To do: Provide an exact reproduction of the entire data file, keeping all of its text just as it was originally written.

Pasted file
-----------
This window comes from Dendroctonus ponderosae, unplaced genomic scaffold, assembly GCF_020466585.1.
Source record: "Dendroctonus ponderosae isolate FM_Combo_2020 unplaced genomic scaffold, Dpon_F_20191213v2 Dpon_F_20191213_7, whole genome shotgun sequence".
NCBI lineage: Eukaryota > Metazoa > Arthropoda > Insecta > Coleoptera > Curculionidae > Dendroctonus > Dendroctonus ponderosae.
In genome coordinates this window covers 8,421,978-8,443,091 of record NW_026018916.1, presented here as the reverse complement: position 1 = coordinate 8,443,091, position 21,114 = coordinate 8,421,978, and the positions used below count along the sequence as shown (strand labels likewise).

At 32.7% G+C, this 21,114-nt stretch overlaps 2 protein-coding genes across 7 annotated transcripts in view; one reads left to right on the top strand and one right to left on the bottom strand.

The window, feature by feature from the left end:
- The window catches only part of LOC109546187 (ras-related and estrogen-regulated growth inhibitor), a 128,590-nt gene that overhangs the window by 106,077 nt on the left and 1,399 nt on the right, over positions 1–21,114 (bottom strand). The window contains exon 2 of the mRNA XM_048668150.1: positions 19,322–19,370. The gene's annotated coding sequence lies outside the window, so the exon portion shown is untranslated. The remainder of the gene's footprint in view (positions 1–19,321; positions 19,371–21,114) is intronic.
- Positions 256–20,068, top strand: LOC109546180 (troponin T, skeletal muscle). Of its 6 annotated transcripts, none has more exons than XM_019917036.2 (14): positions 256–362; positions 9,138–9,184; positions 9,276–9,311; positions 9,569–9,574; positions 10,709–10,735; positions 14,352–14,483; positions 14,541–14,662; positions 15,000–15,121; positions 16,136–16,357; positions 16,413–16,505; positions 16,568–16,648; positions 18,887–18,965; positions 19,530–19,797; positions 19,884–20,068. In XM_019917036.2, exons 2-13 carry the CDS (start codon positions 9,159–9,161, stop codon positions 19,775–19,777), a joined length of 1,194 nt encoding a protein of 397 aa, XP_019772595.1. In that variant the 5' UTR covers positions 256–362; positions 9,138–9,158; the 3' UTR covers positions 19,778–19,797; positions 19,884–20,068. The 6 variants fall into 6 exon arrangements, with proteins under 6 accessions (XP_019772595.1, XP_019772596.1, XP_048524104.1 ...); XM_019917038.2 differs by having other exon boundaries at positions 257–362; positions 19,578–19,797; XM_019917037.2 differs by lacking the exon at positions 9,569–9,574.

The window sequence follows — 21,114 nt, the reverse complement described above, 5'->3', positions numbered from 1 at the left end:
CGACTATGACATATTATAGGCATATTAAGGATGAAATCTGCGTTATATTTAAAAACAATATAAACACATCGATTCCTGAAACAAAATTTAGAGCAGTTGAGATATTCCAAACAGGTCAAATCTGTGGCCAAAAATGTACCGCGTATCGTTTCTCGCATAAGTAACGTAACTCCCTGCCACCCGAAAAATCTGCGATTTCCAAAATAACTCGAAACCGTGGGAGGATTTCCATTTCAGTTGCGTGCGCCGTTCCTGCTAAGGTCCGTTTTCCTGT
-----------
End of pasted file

This window comes from Dendroctonus ponderosae, unplaced genomic scaffold, assembly GCF_020466585.1.
Source record: "Dendroctonus ponderosae isolate FM_Combo_2020 unplaced genomic scaffold, Dpon_F_20191213v2 Dpon_F_20191213_7, whole genome shotgun sequence".
NCBI lineage: Eukaryota > Metazoa > Arthropoda > Insecta > Coleoptera > Curculionidae > Dendroctonus > Dendroctonus ponderosae.
In genome coordinates this window covers 8,421,978-8,443,091 of record NW_026018916.1, presented here as the reverse complement: position 1 = coordinate 8,443,091, position 21,114 = coordinate 8,421,978, and the positions used below count along the sequence as shown (strand labels likewise).

At 32.7% G+C, this 21,114-nt stretch overlaps 2 protein-coding genes across 7 annotated transcripts in view; one reads left to right on the top strand and one right to left on the bottom strand.

The window, feature by feature from the left end:
- The window catches only part of LOC109546187 (ras-related and estrogen-regulated growth inhibitor), a 128,590-nt gene that overhangs the window by 106,077 nt on the left and 1,399 nt on the right, over positions 1–21,114 (bottom strand). The window contains exon 2 of the mRNA XM_048668150.1: positions 19,322–19,370. The gene's annotated coding sequence lies outside the window, so the exon portion shown is untranslated. The remainder of the gene's footprint in view (positions 1–19,321; positions 19,371–21,114) is intronic.
- Positions 256–20,068, top strand: LOC109546180 (troponin T, skeletal muscle). Of its 6 annotated transcripts, none has more exons than XM_019917036.2 (14): positions 256–362; positions 9,138–9,184; positions 9,276–9,311; positions 9,569–9,574; positions 10,709–10,735; positions 14,352–14,483; positions 14,541–14,662; positions 15,000–15,121; positions 16,136–16,357; positions 16,413–16,505; positions 16,568–16,648; positions 18,887–18,965; positions 19,530–19,797; positions 19,884–20,068. In XM_019917036.2, exons 2-13 carry the CDS (start codon positions 9,159–9,161, stop codon positions 19,775–19,777), a joined length of 1,194 nt encoding a protein of 397 aa, XP_019772595.1. In that variant the 5' UTR covers positions 256–362; positions 9,138–9,158; the 3' UTR covers positions 19,778–19,797; positions 19,884–20,068. The 6 variants fall into 6 exon arrangements, with proteins under 6 accessions (XP_019772595.1, XP_019772596.1, XP_048524104.1 ...); XM_019917038.2 differs by having other exon boundaries at positions 257–362; positions 19,578–19,797; XM_019917037.2 differs by lacking the exon at positions 9,569–9,574.

The window sequence follows — 21,114 nt, the reverse complement described above, 5'->3', positions numbered from 1 at the left end:
CGACTATGACATATTATAGGCATATTAAGGATGAAATCTGCGTTATATTTAAAAACAATATAAACACATCGATTCCTGAAACAAAATTTAGAGCAGTTGAGATATTCCAAACAGGTCAAATCTGTGGCCAAAAATGTACCGCGTATCGTTTCTCGCATAAGTAACGTAACTCCCTGCCACCCGAAAAATCTGCGATTTCCAAAATAACTCGAAACCGTGGGAGGATTTCCATTTCAGTTGCGTGCGCCGTTCCTGCTAAGGTCCGTTTTCCTGT